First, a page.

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Fourth Circuit: Deaf North Carolina Prisoner Should be Allowed Direct Videophone Calls to Communicate with Deaf Community

The Fourth Circuit held that the district court errored in crediting Bureau of Prisons’ (BOP) testimony about the risks of point-to-point calls without considering the wealth of testimony about safety features that have managed those risks.

The court’s January 13, 2021, opinion was issued in an appeal brought by Thomas Heyer, who is civilly committed as a sexually dangerous prisoner in Federal Correctional Institution Butner in North Carolina, pursuant to the Adam Walsh Child Protection Safety Act of 2006. Heyer was born deaf and his primary form of communication is via American Sign Language (ASL).

Dr. Thomas Cokely testified as an expert on deafness, its effects on literacy, and its consequences for incarcerated and confined persons. He said deaf individuals often have only “survival” English skills, for example reading directions and signs.

ASL users communicate in three dimensions and make use of hand shapes, movements, locations, and palm orientations paired with “non-manual behaviors,88” such as nose wrinkling to indicate “grammatical functions.”

ASL is an entirely separate language with its own syntax and grammar. With TTY becoming obsolete in the digital era, deaf persons increasingly use videophones. They provide Video Relay Service (VRS) and point-to-point calls. VRS provides an intermediary between a deaf and non-deaf person to provide interpretation. Point-to-point provides direct contact between two deaf persons communicating via ASL.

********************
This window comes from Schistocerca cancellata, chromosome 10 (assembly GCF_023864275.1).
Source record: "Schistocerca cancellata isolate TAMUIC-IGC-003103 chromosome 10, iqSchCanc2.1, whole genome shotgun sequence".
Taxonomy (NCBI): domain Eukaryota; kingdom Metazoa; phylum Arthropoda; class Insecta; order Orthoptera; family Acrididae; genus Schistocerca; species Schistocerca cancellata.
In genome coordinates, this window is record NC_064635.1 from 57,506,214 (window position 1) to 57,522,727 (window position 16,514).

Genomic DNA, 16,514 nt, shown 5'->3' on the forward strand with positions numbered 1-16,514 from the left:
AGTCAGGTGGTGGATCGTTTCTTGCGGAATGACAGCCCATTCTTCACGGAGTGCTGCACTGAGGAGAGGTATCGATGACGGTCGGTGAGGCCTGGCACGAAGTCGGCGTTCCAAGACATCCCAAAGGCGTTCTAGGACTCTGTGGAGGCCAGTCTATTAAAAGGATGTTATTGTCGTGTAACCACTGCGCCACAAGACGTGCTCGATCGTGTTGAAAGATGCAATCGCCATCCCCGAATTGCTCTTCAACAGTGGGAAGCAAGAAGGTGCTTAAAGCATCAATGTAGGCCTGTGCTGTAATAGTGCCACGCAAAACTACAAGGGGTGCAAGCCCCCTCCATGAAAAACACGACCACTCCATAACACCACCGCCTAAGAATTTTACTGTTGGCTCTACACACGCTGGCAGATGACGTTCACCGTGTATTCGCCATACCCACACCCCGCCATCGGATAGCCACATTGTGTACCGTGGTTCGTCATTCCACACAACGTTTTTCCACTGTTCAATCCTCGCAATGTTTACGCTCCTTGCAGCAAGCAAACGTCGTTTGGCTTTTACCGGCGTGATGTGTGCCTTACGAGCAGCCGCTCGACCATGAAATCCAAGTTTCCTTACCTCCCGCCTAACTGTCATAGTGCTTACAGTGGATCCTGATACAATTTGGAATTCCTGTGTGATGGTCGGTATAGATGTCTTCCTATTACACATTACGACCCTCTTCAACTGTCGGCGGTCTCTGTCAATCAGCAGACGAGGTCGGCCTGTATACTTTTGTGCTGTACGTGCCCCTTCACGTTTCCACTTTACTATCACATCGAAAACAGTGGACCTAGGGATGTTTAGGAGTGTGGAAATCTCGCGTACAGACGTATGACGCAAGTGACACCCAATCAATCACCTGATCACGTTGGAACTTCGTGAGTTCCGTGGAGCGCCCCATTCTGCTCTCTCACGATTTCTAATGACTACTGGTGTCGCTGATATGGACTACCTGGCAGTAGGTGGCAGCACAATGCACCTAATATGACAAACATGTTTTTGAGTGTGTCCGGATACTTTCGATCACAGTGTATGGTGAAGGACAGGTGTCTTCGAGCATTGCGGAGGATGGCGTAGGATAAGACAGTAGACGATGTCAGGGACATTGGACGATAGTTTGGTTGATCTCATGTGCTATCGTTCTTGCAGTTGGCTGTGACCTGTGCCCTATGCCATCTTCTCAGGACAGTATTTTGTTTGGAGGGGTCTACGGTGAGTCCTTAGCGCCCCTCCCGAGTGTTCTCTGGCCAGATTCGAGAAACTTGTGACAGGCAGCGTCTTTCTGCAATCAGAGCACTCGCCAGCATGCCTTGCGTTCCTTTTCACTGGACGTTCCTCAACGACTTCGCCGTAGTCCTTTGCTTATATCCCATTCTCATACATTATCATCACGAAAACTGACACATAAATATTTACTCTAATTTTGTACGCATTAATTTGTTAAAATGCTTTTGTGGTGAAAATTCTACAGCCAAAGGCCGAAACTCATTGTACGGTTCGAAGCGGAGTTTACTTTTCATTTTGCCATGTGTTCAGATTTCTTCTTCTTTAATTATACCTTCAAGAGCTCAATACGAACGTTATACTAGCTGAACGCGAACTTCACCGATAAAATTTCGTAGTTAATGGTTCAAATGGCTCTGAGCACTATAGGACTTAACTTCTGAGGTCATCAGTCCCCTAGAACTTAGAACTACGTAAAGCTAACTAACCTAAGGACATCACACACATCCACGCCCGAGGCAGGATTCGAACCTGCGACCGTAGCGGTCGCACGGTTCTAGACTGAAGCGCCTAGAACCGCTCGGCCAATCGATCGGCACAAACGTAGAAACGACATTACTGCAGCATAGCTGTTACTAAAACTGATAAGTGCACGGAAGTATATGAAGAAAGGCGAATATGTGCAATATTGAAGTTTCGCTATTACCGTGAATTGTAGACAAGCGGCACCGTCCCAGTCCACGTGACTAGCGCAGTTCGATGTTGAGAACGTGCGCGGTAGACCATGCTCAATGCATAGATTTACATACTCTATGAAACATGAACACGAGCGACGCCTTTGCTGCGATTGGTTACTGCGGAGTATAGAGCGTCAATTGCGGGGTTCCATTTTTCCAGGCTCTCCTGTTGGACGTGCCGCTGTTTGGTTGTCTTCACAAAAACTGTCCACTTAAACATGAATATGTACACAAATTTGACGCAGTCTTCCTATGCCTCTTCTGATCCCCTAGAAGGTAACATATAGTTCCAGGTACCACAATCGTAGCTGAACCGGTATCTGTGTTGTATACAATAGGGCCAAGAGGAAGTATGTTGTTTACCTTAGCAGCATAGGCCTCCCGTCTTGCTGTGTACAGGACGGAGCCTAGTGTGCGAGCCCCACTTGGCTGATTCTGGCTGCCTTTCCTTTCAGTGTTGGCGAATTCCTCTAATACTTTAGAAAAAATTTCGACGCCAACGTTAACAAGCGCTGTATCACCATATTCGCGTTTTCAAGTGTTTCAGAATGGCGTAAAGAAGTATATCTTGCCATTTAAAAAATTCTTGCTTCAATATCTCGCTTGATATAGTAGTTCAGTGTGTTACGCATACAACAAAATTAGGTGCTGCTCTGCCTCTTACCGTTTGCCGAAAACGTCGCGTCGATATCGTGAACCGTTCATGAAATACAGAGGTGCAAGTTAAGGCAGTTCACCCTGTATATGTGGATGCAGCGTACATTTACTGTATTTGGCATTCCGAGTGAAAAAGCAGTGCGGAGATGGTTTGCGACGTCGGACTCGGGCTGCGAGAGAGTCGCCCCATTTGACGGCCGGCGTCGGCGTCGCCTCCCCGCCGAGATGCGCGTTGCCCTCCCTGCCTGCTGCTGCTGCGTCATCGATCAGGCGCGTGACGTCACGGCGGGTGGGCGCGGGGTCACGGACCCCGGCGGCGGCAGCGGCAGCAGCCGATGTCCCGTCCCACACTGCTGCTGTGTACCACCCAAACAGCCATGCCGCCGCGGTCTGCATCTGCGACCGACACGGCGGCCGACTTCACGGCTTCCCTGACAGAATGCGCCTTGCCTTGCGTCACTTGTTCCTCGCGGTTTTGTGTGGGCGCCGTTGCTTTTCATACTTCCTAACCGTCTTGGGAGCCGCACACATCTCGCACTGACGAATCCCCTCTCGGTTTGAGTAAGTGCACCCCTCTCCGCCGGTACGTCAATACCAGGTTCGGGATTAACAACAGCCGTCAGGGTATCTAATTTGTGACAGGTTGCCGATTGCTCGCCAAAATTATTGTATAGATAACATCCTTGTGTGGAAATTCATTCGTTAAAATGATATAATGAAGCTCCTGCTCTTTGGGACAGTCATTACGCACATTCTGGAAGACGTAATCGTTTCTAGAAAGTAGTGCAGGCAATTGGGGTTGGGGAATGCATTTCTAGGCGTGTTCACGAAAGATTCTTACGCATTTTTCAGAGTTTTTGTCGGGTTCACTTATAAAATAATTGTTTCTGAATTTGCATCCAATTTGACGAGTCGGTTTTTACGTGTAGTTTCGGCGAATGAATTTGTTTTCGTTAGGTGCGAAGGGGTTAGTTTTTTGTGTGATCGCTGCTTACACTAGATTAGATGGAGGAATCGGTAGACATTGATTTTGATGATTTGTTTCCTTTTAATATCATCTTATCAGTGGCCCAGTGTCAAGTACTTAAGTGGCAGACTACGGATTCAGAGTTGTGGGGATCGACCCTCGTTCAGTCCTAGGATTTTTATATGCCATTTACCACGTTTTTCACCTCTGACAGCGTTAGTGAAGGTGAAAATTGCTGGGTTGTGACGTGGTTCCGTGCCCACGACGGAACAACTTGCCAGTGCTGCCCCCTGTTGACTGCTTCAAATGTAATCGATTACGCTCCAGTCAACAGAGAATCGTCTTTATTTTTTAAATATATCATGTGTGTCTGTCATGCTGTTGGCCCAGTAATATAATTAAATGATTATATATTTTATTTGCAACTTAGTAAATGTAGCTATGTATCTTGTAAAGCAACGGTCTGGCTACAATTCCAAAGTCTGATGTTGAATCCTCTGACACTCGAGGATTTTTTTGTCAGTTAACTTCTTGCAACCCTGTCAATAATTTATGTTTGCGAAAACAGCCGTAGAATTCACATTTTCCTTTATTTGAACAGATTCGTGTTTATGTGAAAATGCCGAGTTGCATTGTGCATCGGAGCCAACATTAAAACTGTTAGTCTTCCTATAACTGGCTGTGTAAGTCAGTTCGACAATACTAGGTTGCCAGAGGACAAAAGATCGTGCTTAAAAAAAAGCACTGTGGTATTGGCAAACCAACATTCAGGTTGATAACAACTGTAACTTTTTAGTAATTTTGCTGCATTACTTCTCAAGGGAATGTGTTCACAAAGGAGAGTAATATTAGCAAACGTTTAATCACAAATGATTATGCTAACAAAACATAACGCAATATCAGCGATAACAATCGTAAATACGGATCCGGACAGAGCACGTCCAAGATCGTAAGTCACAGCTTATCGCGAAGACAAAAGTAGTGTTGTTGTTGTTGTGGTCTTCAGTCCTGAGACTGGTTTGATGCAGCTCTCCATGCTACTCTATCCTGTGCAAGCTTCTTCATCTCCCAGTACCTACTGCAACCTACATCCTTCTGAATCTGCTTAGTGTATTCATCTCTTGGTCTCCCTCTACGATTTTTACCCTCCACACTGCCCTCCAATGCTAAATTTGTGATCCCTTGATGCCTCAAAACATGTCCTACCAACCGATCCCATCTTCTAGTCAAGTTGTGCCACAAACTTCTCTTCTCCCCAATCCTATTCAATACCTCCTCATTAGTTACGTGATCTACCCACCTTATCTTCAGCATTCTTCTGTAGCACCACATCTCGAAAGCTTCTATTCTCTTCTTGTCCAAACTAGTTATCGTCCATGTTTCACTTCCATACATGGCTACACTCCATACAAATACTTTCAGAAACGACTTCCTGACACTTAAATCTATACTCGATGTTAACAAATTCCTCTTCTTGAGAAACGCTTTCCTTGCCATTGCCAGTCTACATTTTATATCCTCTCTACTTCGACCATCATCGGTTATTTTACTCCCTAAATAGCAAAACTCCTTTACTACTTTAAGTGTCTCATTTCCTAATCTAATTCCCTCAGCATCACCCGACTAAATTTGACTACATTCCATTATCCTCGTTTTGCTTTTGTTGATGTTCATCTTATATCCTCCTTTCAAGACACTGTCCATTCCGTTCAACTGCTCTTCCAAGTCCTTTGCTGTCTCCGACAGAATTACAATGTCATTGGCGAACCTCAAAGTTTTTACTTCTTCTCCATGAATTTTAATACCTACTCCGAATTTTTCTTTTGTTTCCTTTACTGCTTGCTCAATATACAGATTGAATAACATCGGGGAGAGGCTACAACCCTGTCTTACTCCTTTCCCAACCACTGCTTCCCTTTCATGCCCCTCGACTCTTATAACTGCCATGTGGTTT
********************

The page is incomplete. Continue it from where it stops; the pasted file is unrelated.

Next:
BOP agreed to provide Heyer with VRS but not point-to-point calls. It cited a host of security issues. After holding a bench trial, the district court granted judgment in BOP’s favor. It found Heyer “failed to prove that BOP’s failure to install and provide videophone equipment violates the First Amendment.” Heyer appealed.

The Fourth Circuit agreed that BOP’s policy has as legitimate governmental interest, for point-to-point calls create a risk of sexual exploitation, a security concern within the prison, and a potential impediment to Heyer’s own rehabilitation. The court, however, found, that three factors of Turner v. Safely, 482 U.S. 78 (1987) were in Heyer’s favor and merited relief.

The district court erred in finding VRS was a suitable alternative because it rested upon Heyer’s ability to communicate with people beyond the prison walls rather than his interest in communicating with the deaf community. The district court further erred in finding Heyer had an alternative of using TTY, in-person visits, writing letters, and sending emails. Visits do not account for emergency communication needs and the others require a command of English that Heyer does not possess.

As to whether point-to-point calls will have a significant ripple effect on other prisoners, guards and resources, the Fourth Circuit found it would not. There was “substantial evidence that BOP already utilizes resource-efficient means of mitigating risks with these calls.”

Finally, any cost to provide point-to-point calls was de minimus. BOP already translates calls by prisoners in 60 different languages, its system allows for immediate termination of calls, and it has the ability to act on criminal activity.

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Related legal case

Heyer v. United States Bureau of Prisons